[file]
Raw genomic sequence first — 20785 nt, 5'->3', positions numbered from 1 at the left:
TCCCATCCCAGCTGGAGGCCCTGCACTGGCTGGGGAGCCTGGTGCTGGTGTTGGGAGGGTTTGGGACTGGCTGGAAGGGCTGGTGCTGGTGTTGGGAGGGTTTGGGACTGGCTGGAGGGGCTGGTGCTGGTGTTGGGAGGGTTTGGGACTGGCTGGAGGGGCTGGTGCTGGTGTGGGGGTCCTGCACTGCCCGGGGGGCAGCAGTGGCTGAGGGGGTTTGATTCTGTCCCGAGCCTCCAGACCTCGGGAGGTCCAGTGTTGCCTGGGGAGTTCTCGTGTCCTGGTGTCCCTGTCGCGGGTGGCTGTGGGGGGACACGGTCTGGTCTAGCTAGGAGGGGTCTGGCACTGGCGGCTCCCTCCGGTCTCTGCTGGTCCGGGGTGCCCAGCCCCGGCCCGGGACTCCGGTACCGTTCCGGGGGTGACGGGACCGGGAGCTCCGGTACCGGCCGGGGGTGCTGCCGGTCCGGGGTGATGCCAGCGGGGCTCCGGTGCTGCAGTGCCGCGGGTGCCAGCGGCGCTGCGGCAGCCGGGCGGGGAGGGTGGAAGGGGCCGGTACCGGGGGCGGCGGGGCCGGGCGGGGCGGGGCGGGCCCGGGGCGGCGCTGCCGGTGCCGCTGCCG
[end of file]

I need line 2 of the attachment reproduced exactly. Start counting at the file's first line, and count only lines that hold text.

TCCCATCCCAGCTGGAGGCCCTGCACTGGCTGGGGAGCCTGGTGCTGGTGTTGGGAGGGTTTGGGACTGGCTGGAAGGGCTGGTGCTGGTGTTGGGAGGGTTTGGGACTGGCTGGAGGGGCTGGTGCTGGTGTTGGGAGGGTTTGGGACTGGCTGGAGGGGCTGGTGCTGGTGTGGGGGTCCTGCACTGCCCGGGGGGCAGCAGTGGCTGAGGGGGTTTGATTCTGTCCCGAGCCTCCAGACCTCGGGAGGTCCAGTGTTGCCTGGGGAGTTCTCGTGTCCTGGTGTCCCTGTCGCGGGTGGCTGTGGGGGGACACGGTCTGGTCTAGCTAGGAGGGGTCTGGCACTGGCGGCTCCCTCCGGTCTCTGCTGGTCCGGGGTGCCCAGCCCCGGCCCGGGACTCCGGTACCGTTCCGGGGGTGACGGGACCGGGAGCTCCGGTACCGGCCGGGGGTGCTGCCGGTCCGGGGTGATGCCAGCGGGGCTCCGGTGCTGCAGTGCCGCGGGTGCCAGCGGCGCTGCGGCAGCCGGGCGGGGAGGGTGGAAGGGGCCGGTACCGGGGGCGGCGGGGCCGGGCGGGGCGGGGCGGGCCCGGGGCGGCGCTGCCGGTGCCGCTGCCG